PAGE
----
Actions for the promotion of Greek food and drinks are no different from actions in the developed markets of Western Europe such as store promotion, advertising campaigns in media and social media, tastings (wine, olive oil, table olives etc), food festivals, invitations of buyers to exhibitions in Greece, publications in professional magazines, hosting influential journalists, influencers, etc. Several of these actions have been implemented in the Dutch market with positive results. The familiarization of the ever-increasing number of Dutch tourists in our country with Greek cuisine and Greek flavors is another positive aspect.
Finally, with the exception of a limited number of Greek export companies that – due to their size – can meet the market requirements as mentioned above, small and medium-sized companies are encouraged to approach the Dutch market as a side project, in the context of a more general export policy focused on other neighboring European markets (e.g. German, French), as the entry cost is particularly high in relation to any expected benefit. At this point it is worth noting that the PLMA private label exhibition that takes place annually in Amsterdam is the largest of its kind worldwide and is a relatively “easy” and less expensive way to enter the market, with the disadvantage of course of not promoting the export company’s brand name.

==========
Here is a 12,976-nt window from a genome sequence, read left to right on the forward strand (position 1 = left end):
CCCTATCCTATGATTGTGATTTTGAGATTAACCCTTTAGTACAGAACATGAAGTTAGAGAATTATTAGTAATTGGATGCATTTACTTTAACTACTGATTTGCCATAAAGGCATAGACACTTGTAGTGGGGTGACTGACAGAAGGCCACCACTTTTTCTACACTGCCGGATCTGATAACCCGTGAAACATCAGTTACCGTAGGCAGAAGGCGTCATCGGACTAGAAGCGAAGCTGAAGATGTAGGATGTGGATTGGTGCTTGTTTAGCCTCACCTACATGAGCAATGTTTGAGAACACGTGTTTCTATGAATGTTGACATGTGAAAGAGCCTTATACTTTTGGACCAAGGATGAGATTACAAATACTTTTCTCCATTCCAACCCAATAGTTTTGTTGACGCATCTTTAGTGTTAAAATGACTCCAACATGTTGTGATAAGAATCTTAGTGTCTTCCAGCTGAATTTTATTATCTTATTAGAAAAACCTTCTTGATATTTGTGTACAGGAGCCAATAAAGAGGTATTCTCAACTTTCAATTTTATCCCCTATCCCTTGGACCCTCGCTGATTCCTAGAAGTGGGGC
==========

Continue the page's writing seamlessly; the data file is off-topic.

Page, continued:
What are the best selling Greek f&b products in your market?
The “flagships” of the Greek food sector such as feta cheese, olive oil, table olives, fish farming products, grapes have had good export performance in recent years, with an upward trend.
Let us take a look at some examples: 3.8 M euros worth of olive oil exports in the Netherlands in 2018, increased to 6.15 M euros in 2022, i.e. an increase of 62%. In 2022, approximately 40% of the total table olives imports are of Greek origin compared to 27% in 2018. During the same period, fish exports recorded a 73% increase. Cheese exports from 8.9 M euros in 2018 increased to 15.5 M in 2022, i.e. a 72% increase.